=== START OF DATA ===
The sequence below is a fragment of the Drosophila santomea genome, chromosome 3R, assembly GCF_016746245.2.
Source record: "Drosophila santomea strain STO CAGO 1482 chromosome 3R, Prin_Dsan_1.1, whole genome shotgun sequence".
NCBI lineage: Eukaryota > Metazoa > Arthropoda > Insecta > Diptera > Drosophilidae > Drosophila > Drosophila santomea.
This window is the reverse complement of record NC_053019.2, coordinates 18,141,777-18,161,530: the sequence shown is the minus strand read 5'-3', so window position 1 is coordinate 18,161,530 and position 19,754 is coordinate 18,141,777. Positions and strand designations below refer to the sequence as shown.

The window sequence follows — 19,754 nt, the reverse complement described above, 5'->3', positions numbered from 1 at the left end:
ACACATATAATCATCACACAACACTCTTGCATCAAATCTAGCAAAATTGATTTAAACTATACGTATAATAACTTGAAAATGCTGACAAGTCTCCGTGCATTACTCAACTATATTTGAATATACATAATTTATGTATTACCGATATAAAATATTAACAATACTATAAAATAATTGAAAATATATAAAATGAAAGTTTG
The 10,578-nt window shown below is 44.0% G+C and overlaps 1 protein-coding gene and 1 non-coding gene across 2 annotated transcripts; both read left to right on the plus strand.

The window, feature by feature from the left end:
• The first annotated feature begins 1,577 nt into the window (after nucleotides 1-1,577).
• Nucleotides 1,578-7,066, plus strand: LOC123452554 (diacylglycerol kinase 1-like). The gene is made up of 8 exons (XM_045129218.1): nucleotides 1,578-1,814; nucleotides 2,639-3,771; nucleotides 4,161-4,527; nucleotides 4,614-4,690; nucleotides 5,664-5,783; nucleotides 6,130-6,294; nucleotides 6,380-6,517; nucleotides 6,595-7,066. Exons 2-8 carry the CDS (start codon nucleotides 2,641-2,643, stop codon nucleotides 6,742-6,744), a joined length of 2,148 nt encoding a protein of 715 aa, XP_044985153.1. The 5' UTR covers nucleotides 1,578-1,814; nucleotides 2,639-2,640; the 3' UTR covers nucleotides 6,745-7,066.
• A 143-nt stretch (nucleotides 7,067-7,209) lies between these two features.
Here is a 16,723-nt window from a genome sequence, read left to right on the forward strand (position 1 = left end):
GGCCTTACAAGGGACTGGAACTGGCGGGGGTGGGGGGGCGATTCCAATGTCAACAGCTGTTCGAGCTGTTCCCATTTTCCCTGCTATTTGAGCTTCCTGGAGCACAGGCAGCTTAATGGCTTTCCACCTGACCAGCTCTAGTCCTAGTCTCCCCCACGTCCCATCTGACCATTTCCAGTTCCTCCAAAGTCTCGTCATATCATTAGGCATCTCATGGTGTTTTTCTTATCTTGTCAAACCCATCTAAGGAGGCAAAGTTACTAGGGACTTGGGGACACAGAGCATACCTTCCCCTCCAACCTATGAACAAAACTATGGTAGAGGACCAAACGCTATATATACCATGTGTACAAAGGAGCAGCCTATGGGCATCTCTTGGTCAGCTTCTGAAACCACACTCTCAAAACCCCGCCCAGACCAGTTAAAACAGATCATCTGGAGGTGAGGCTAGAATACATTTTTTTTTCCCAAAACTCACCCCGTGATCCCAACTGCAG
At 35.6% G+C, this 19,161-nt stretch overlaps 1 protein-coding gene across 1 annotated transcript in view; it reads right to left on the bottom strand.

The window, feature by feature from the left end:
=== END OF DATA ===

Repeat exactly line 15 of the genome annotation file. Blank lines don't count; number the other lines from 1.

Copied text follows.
The window, feature by feature from the left end: